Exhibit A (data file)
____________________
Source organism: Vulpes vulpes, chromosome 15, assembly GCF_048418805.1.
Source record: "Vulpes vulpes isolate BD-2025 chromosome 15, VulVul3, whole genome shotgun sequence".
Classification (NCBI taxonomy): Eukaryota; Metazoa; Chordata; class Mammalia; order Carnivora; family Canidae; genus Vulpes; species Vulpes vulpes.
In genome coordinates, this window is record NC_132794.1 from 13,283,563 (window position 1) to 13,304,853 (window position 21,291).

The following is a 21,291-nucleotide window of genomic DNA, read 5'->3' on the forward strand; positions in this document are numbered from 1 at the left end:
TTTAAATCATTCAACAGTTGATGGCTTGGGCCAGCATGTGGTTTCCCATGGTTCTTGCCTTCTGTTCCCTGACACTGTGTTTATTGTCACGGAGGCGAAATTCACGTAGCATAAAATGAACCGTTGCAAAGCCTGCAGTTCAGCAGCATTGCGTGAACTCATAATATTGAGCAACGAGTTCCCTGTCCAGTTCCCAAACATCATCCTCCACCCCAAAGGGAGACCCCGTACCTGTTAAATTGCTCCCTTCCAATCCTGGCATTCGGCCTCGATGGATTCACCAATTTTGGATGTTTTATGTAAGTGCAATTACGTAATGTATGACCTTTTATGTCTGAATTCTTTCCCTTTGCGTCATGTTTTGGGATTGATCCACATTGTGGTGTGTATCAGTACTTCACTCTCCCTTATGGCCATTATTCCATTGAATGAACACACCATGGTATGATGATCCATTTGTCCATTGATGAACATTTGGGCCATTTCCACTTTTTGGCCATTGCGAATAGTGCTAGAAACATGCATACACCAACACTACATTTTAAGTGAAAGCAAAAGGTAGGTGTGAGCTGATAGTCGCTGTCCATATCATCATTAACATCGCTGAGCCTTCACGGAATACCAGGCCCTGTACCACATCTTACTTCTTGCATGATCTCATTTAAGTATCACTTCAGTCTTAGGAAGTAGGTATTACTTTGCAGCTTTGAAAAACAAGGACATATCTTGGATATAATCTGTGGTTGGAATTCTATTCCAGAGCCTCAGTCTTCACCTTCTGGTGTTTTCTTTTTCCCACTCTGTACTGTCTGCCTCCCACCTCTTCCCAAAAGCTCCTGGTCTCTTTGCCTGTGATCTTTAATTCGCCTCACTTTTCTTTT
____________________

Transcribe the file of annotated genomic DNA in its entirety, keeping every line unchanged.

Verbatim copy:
Source organism: Vulpes vulpes, chromosome 15, assembly GCF_048418805.1.
Source record: "Vulpes vulpes isolate BD-2025 chromosome 15, VulVul3, whole genome shotgun sequence".
Classification (NCBI taxonomy): Eukaryota; Metazoa; Chordata; class Mammalia; order Carnivora; family Canidae; genus Vulpes; species Vulpes vulpes.
In genome coordinates, this window is record NC_132794.1 from 13,283,563 (window position 1) to 13,304,853 (window position 21,291).

The following is a 21,291-nucleotide window of genomic DNA, read 5'->3' on the forward strand; positions in this document are numbered from 1 at the left end:
TTTAAATCATTCAACAGTTGATGGCTTGGGCCAGCATGTGGTTTCCCATGGTTCTTGCCTTCTGTTCCCTGACACTGTGTTTATTGTCACGGAGGCGAAATTCACGTAGCATAAAATGAACCGTTGCAAAGCCTGCAGTTCAGCAGCATTGCGTGAACTCATAATATTGAGCAACGAGTTCCCTGTCCAGTTCCCAAACATCATCCTCCACCCCAAAGGGAGACCCCGTACCTGTTAAATTGCTCCCTTCCAATCCTGGCATTCGGCCTCGATGGATTCACCAATTTTGGATGTTTTATGTAAGTGCAATTACGTAATGTATGACCTTTTATGTCTGAATTCTTTCCCTTTGCGTCATGTTTTGGGATTGATCCACATTGTGGTGTGTATCAGTACTTCACTCTCCCTTATGGCCATTATTCCATTGAATGAACACACCATGGTATGATGATCCATTTGTCCATTGATGAACATTTGGGCCATTTCCACTTTTTGGCCATTGCGAATAGTGCTAGAAACATGCATACACCAACACTACATTTTAAGTGAAAGCAAAAGGTAGGTGTGAGCTGATAGTCGCTGTCCATATCATCATTAACATCGCTGAGCCTTCACGGAATACCAGGCCCTGTACCACATCTTACTTCTTGCATGATCTCATTTAAGTATCACTTCAGTCTTAGGAAGTAGGTATTACTTTGCAGCTTTGAAAAACAAGGACATATCTTGGATATAATCTGTGGTTGGAATTCTATTCCAGAGCCTCAGTCTTCACCTTCTGGTGTTTTCTTTTTCCCACTCTGTACTGTCTGCCTCCCACCTCTTCCCAAAAGCTCCTGGTCTCTTTGCCTGTGATCTTTAATTCGCCTCACTTTTCTTTT